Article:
Joe Lieberman

Joe Lieberman has long been known as Washington's fiercest critic of popular culture: Last year, Mr. Lieberman said that if the entertainment industry ''continues to market death and degradation to our children and continues to pay no heed to the genuine bloodshed staining our communities, then one way or the other the government will act." Now it turns out that the Republican Senate candidate in Lieberman's home state, Linda McMahon, is the CEO of World Wrestling Entertainment, possibly the most violent, sexist, un-wholesome form of mainstream entertainment currently available.

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Over at Grist, John Kerry has a piece discussing both the substance of his climate bill, the American Power Act, and the prospects for passage. Here's a key paragraph on the latter: So what have we done? A lot of meeting and listening—between me, Joe Lieberman, and Lindsey Graham [R-S.C.], hundreds of meetings one-on-one with our colleagues to find out what they needed to support a bill.

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At last, we're going to get to see the climate bill. After endless delays and petty mishaps, John Kerry and Joe Lieberman are set to release the American Power Act this afternoon. Here's a leaked summary of the bill, and here's a section-by-section rundown. The overall idea is simple enough: cut carbon pollution 80 percent by 2050 while cranking up the growth of cleaner alternative energy sources. But, of course, nothing's ever so straightforward and there are all sorts of questions to ask. Like: Is this sucker worth passing? Depends on who you ask.

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So is the Gulf spill actually changing anyone's mind about offshore drilling? It depends where you're looking. In Florida, sure, it is. A handful of conservative state legislators have recently been rethinking their pro-drilling stance. Charlie Crist, who's running for the U.S. Senate, is now rethinking drilling. And, as Brad Johnson notes, GOP State Rep. Greg Evers was once a huge fan of putting up new rigs right near the Florida panhandle shore. Post-spill, though, he's starting to think the risk to the state's beaches isn't worth it: "You have to understand: this is our way of life.

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The latest word on the climate bill? Even though Republican Lindsey Graham has dropped out of the talks, John Kerry and Joe Lieberman are still going to push ahead with legislation—they're planning to release it week Wednesday. Yesterday, Kerry predicted that Graham was "going to vote for the bill" regardless of whether he was at the unveiling or not. And what does Graham himself think? E&E News has a long interview with the South Carolina senator today. He says he's still "paused" in the climate-bill negotiations because he's upset with the Senate taking up immigration reform this year.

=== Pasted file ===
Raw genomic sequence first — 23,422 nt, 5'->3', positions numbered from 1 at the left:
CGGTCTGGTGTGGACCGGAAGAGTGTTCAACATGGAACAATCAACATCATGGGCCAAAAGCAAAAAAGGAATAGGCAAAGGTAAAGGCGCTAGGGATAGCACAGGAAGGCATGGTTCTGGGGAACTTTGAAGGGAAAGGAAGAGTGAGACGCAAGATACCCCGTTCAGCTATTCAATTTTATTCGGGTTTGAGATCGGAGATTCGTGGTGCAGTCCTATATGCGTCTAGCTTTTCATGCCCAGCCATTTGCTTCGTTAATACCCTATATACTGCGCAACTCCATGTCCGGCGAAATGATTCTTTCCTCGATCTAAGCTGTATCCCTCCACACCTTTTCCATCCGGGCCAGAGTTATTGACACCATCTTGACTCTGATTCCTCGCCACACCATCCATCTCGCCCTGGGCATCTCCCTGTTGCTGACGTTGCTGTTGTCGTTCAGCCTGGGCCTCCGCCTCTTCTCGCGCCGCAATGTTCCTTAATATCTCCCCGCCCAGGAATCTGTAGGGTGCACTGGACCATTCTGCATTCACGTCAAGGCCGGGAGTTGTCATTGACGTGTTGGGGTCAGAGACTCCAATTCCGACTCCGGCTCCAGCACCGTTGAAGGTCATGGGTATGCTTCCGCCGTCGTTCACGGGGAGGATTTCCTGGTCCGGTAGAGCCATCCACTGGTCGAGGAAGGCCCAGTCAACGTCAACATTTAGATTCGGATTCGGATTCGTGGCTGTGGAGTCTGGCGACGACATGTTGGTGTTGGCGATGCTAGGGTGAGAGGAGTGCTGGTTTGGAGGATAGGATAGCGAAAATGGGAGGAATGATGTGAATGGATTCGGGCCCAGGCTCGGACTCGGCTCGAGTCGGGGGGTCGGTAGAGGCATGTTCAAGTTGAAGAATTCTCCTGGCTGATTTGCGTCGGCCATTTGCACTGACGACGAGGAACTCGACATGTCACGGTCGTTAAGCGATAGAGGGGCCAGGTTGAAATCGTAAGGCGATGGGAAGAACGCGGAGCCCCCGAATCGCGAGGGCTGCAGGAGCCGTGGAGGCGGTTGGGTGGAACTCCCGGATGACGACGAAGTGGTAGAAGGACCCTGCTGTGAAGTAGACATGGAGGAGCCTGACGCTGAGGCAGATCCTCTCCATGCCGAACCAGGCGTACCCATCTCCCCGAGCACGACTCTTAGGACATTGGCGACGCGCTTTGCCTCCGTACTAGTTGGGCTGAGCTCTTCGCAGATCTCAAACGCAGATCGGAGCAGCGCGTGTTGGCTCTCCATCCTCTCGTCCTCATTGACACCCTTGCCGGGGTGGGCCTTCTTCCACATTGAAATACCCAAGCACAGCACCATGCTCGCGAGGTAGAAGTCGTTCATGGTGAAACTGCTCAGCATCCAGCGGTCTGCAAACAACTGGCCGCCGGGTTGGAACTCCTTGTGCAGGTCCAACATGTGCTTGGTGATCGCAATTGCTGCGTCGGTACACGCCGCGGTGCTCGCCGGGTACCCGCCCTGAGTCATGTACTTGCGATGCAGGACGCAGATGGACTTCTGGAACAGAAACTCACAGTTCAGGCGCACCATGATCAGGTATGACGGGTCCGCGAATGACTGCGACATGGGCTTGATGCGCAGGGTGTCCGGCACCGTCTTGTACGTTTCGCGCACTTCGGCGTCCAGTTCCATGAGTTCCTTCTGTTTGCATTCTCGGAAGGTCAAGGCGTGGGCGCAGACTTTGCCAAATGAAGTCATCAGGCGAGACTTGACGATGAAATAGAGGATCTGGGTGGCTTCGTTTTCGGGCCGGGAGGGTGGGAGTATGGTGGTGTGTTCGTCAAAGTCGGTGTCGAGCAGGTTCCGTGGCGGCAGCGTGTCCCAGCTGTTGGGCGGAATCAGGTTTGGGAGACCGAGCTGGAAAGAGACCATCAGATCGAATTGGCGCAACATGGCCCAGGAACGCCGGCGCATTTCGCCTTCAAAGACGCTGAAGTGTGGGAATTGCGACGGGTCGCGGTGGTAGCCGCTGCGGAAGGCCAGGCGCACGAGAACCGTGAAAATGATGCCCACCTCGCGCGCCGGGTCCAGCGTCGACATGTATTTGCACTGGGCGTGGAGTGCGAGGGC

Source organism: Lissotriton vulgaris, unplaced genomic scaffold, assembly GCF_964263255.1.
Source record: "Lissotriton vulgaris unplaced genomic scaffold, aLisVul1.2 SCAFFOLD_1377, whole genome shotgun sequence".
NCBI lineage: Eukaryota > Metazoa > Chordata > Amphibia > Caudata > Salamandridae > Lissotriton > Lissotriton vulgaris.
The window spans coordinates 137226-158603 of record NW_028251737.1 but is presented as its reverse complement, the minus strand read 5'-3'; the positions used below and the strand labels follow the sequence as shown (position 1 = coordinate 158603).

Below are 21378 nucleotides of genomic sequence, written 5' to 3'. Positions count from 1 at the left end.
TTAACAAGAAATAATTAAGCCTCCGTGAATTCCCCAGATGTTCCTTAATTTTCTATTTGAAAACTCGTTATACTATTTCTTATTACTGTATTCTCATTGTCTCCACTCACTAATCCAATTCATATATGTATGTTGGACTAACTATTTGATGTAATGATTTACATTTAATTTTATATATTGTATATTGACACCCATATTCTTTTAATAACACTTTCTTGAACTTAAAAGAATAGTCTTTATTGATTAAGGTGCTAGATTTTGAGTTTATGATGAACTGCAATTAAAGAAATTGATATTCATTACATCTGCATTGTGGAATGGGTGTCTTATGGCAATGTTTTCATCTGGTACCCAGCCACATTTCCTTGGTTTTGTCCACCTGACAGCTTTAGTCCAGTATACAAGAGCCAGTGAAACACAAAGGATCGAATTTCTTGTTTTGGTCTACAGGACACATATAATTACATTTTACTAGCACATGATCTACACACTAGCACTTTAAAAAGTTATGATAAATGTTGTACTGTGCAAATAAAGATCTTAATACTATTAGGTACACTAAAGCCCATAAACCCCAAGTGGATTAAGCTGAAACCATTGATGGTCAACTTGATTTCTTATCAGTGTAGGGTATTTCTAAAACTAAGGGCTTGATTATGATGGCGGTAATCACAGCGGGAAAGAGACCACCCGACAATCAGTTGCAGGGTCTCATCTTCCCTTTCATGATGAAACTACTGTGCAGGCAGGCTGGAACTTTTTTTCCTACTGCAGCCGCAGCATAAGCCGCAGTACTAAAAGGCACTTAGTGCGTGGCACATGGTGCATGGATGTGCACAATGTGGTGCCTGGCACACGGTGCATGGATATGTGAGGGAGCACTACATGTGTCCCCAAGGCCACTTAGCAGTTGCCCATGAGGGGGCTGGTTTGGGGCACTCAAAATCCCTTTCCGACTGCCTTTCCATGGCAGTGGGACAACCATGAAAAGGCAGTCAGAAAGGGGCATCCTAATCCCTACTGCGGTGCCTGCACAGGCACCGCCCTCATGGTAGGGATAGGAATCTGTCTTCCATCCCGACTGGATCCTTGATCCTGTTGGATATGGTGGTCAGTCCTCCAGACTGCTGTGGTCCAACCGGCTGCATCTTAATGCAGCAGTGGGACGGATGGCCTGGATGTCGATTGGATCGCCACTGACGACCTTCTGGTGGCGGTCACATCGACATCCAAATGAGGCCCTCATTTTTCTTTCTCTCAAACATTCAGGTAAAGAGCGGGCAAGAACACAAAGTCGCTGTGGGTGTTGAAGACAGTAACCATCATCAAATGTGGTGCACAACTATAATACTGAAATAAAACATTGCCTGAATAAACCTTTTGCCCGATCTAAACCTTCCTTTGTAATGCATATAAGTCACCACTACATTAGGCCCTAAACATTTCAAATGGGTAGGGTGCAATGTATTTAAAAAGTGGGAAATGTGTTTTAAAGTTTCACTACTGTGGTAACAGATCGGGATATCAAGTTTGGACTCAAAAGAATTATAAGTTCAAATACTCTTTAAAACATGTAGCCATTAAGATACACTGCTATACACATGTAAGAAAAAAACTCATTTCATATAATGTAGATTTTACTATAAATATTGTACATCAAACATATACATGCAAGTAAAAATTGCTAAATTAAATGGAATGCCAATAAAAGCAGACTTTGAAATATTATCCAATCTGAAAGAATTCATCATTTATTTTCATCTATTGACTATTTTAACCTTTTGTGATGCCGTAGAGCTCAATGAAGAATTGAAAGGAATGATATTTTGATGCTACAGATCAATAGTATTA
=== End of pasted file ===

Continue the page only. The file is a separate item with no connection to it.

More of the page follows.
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Last fall I wrote an item mocking Frank Rich for comparing a conservative Republican primary challenger to a "purge": So wait. Some GOP hacks appointed a relative moderate to represent a district that could probably sustain a much more conservative representative, and conservatives are trying to elect a more right-wing alternative.

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Spillover

In late April, when a deadly explosion sank the Deepwater Horizon oil rig 50 miles off the coast of Louisiana, few thought the incident could turn into one of the worst environmental disasters in U.S. history. But that’s exactly what is now happening. The underwater well is gushing more than 5,000 barrels of crude each day into the Gulf of Mexico, and it’s unclear how long it will take to plug the leak. As the oil slick creeps toward the coast, it could inflict billions of dollars in damage on the local fishing and tourism industries, while putting various wildlife refuges at risk.

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Earlier today, John Kerry was at a green jobs conference here in Washington to talk up the still-not-public climate bill he's been crafting with Joe Lieberman and Lindsey Graham. (Graham's still upset about the Dems' immigration push and may never come back to the talks, though yesterday Lieberman said they were prepared to move forward without him.) Interestingly, Kerry didn't really focus on the Gulf spill as a reason to push for big reforms to the energy sector.

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It's certainly possible. Back when Lindsey Graham was still negotiating over a climate and energy bill in the Senate, recall, there was a lot of talk about how expanded offshore drilling was going to be the thing that attracted Republican votes (as well as conservative Democrats like Louisiana's Mary Landrieu). True, new drilling might upset the liberal Dems, the thinking went, but surely they'd yield if that was the price that needed to be paid for a cap on carbon emissions and clean-energy investments. Well, maybe not.

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Former Bush speechwriter Marc Thiessen has an unintentionally funny item entitled, "A Conservative Insurgency, Not A Purge." He writes: In the Washington Post today, I explain that far from a “purge movement” aimed at accumulating “RINO pelts,” DeMint is leading a carefully targeted effort to elect a handful of real conservatives who will help him fight for fiscal discipline and conservative values in the Senate. What, you may ask, is the difference between a purge and an insurgency designed to elect real believers in your side's ideology?

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